The Confession

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By Theresa Vargas
Washington Post Staff Writer
Sunday, February 15, 2009

STAUNTON, Va. Some in this Shenandoah Valley community will tell you that the black and white tile bled for years on the same day -- April 11 -- in what used to be the ice cream shop where two young women were killed in 1967.

Like many violent acts committed in places where there are few, the slayings in this quiet city about 160 miles south of the District never faded with time. They grew with it.

Theories turned into rumors, which turned into folklore.

"A lot of Stauntonians will tell you where they were or what they were doing" when the women were killed, Staunton Police Chief Jim Williams said. "Like a lot of people can tell you where they were when Kennedy was assassinated or when the space shuttle blew up."

A few weeks ago, Staunton authorities announced that, at last, they had solved the case. Several men were suspected over the years, including one put on trial, but in the end, a woman confessed on her deathbed, they said. Even more surprising than the killer's sex was why she did it and how she got away with it for so long. She killed those women, she told police, because they teased her about her sexuality. She also told them that afterward she handed the gun to the lead detective and he buried it.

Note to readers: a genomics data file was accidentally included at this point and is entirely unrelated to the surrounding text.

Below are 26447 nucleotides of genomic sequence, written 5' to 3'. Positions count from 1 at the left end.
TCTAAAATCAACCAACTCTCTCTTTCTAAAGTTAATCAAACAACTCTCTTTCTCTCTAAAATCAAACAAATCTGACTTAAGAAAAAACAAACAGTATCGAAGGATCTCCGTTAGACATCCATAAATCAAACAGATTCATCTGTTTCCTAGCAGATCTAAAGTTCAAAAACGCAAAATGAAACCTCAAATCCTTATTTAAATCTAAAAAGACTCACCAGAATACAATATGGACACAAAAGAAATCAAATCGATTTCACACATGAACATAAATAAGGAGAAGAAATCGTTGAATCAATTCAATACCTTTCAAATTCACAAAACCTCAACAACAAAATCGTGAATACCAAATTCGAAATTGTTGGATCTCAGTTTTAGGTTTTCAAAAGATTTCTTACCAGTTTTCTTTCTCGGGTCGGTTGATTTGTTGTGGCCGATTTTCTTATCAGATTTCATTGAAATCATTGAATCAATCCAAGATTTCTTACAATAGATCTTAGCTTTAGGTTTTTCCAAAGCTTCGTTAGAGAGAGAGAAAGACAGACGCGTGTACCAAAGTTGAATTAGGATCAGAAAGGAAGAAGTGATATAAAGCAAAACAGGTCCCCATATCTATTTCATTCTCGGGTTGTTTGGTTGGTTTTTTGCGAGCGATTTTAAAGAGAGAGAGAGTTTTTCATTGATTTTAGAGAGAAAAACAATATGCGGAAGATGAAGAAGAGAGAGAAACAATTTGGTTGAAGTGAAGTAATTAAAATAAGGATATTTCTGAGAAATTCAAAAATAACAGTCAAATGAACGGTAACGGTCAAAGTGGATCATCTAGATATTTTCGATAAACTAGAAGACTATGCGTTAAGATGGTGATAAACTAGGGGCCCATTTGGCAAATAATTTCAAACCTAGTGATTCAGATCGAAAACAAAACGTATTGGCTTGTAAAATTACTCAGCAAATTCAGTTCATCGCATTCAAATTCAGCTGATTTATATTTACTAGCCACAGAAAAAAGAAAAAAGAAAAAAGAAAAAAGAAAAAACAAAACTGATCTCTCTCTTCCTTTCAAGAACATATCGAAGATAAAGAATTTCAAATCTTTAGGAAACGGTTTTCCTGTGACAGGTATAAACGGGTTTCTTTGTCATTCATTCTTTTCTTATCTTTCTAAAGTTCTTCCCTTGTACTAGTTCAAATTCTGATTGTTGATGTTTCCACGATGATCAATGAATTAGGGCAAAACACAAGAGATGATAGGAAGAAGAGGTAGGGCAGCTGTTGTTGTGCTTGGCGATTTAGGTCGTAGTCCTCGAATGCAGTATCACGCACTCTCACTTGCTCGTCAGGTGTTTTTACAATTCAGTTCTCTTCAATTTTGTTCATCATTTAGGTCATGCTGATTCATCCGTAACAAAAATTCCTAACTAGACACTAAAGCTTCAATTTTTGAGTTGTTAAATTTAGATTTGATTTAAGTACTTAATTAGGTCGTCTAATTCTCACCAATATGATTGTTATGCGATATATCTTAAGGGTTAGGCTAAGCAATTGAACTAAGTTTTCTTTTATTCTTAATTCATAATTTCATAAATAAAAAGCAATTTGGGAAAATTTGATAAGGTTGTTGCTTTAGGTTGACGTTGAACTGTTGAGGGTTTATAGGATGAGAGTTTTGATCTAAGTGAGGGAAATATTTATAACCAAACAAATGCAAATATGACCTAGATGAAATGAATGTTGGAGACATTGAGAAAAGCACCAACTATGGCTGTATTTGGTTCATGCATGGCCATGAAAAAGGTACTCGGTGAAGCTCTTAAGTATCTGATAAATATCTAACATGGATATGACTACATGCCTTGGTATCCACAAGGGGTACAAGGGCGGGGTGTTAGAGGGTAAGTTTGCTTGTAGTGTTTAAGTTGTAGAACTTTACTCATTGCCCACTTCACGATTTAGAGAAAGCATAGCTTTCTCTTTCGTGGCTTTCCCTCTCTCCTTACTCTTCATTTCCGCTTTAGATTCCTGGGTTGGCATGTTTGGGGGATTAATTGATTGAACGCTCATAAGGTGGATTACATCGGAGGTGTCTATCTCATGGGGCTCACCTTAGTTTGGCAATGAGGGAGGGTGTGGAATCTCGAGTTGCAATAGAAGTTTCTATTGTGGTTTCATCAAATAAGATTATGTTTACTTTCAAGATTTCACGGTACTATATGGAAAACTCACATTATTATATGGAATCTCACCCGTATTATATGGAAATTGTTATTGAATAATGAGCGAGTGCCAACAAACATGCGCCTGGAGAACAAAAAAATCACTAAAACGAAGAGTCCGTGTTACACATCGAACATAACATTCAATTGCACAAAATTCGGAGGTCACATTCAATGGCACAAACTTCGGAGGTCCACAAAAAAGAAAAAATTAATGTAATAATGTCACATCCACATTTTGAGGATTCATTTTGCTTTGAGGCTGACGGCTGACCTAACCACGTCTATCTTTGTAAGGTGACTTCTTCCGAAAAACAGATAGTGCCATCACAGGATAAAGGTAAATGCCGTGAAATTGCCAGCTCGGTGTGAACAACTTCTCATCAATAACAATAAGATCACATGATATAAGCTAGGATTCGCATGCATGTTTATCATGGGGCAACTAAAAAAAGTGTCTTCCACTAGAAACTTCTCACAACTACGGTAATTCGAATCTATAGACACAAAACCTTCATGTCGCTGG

Suddenly, with those few details, a case that the community had held on to since Charlie Chaplin opened his last film and Elvis got married was both over and not. Recent weeks would find a police department investigating its own, relatives dragging out faded photographs and at least one man discovering what freedom feels like. It would become clear that in some places, some cases never die, even when those responsible for them do.

'I Shook So Hard and Cried So Hard'

The first Super Bowl had just been played and anti-Vietnam demonstrations were erupting throughout the country when two shots rang out at the High's ice cream shop, striking Constance Smootz Hevener, 19, and her sister-in-law, Carolyn Hevener Perry, 20, each in the head.

When police arrived about 11 p.m., both women were lying in a puddle of blood, dying. One had a weak pulse, the other a strong one, the lead detective wrote in the police report.

He also noted a man at a pay phone.

William Thomas Jr., whom friends call Bill and Gus, was a 24-year-old teacher. He was outside the strip mall, talking on the phone, for about 12 minutes before police appeared, he said recently. He hadn't heard the shots and didn't know the women were injured, he said, when he walked up to the detective.

"I don't know what has happened here, but if this will be of any help?" he said that night, according to the police report. "I saw two men split and run."

Within months, Thomas was the prime suspect, facing trial on one murder charge and indicted on the other.


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